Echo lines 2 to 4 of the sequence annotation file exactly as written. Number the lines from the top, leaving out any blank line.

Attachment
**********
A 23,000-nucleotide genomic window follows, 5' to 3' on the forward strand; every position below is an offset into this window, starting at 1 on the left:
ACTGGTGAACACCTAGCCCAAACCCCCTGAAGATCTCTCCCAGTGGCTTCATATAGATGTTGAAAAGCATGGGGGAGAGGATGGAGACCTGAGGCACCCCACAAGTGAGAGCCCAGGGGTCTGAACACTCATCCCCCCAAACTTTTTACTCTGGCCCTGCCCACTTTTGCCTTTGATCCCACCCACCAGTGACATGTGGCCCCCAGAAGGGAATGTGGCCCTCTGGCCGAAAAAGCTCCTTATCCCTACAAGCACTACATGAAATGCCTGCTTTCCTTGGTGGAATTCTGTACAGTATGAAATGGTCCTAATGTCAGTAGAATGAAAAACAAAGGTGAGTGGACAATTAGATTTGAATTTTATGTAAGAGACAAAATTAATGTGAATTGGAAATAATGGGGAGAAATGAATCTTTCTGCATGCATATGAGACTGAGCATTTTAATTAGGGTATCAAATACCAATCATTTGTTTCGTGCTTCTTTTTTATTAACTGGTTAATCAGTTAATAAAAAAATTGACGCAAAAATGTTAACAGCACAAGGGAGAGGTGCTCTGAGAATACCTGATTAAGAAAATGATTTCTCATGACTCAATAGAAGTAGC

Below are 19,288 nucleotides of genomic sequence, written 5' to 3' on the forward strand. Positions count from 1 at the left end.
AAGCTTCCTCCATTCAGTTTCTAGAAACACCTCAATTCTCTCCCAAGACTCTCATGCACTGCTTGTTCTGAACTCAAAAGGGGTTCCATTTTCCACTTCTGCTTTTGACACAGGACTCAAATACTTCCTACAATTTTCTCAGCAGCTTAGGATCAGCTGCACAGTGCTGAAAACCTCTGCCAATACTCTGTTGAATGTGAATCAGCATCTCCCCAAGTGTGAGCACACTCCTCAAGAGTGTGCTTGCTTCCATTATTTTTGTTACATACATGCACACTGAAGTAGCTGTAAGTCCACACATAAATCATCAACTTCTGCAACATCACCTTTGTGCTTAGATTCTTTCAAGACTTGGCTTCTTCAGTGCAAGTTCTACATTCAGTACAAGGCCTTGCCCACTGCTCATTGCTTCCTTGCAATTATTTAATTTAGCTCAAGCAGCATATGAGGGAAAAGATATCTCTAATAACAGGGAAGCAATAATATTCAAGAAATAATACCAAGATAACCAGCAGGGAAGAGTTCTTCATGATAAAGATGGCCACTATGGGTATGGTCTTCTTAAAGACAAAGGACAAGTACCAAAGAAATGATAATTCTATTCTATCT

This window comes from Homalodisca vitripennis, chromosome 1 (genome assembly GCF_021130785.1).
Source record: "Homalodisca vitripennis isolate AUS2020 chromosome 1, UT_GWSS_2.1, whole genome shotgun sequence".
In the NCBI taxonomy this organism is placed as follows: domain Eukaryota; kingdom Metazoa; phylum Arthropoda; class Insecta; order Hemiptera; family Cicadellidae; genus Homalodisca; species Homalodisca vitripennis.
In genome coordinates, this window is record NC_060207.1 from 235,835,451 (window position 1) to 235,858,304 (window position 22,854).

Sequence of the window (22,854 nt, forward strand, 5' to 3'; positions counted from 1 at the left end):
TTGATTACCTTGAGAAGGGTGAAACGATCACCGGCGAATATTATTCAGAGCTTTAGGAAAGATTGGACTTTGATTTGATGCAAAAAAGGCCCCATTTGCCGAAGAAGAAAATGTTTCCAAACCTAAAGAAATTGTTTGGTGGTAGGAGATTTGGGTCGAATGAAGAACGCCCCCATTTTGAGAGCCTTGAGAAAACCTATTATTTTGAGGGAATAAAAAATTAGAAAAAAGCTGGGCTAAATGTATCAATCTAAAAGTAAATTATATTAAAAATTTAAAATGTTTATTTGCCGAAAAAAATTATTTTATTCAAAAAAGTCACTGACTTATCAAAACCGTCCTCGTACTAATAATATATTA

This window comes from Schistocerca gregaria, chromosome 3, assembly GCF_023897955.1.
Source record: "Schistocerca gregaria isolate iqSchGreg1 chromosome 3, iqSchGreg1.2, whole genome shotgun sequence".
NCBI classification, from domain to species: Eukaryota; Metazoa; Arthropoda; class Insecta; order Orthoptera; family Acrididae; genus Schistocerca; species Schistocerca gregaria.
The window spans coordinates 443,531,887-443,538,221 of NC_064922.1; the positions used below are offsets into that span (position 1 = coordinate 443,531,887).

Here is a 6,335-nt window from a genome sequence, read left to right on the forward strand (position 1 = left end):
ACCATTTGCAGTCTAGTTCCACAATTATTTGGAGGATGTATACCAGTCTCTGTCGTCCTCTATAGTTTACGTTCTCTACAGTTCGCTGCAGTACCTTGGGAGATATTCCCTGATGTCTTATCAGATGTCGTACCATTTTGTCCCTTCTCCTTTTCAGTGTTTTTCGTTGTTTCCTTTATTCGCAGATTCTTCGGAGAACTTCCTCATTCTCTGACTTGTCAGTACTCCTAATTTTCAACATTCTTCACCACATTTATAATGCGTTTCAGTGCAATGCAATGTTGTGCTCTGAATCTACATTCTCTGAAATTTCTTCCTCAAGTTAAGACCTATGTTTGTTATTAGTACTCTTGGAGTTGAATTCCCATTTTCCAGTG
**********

ACTGGTGAACACCTAGCCCAAACCCCCTGAAGATCTCTCCCAGTGGCTTCATATAGATGTTGAAAAGCATGGGGGAGAGGATGGAGACCTGAGGCACCCCACAAGTGAGAGCCCAGGGGTCTGAACACTCATCCCCCCAAACTTTTTACTCTGGCCCTGCCCACTTTTGCCTTTGATCCCACCCACCAGTGACATGTGGCCCCCAGAAGGGAATGTGGCCCTCTGGCCGAAAAAGCTCCTTATCCCTACAAGCACTACATGAAATGCCTGCTTTCCTTGGTGGAATTCTGTACAGTATGAAATGGTCCTAATGTCAGTAGAATGAAAAACAAAGGTGAGTGGACAATTAGATTTGAATTTTATGTAAGAGACAAAATTAATGTGAATTGGAAATAATGGGGAGAAATGAATCTTTCTGCATGCATATGAGACTGAGCATTTTAATTAGGGTATCAAATACCAATCATTTGTTTCGTGCTTCTTTTTTATTAACTGGTTAATCAGTTAATAAAAAAATTGACGCAAAAATGTTAACAGCACAAGGGAGAGGTGCTCTGAGAATACCTGATTAAGAAAATGATTTCTCATGACTCAATAGAAGTAGC

Below are 19,288 nucleotides of genomic sequence, written 5' to 3' on the forward strand. Positions count from 1 at the left end.
AAGCTTCCTCCATTCAGTTTCTAGAAACACCTCAATTCTCTCCCAAGACTCTCATGCACTGCTTGTTCTGAACTCAAAAGGGGTTCCATTTTCCACTTCTGCTTTTGACACAGGACTCAAATACTTCCTACAATTTTCTCAGCAGCTTAGGATCAGCTGCACAGTGCTGAAAACCTCTGCCAATACTCTGTTGAATGTGAATCAGCATCTCCCCAAGTGTGAGCACACTCCTCAAGAGTGTGCTTGCTTCCATTATTTTTGTTACATACATGCACACTGAAGTAGCTGTAAGTCCACACATAAATCATCAACTTCTGCAACATCACCTTTGTGCTTAGATTCTTTCAAGACTTGGCTTCTTCAGTGCAAGTTCTACATTCAGTACAAGGCCTTGCCCACTGCTCATTGCTTCCTTGCAATTATTTAATTTAGCTCAAGCAGCATATGAGGGAAAAGATATCTCTAATAACAGGGAAGCAATAATATTCAAGAAATAATACCAAGATAACCAGCAGGGAAGAGTTCTTCATGATAAAGATGGCCACTATGGGTATGGTCTTCTTAAAGACAAAGGACAAGTACCAAAGAAATGATAATTCTATTCTATCT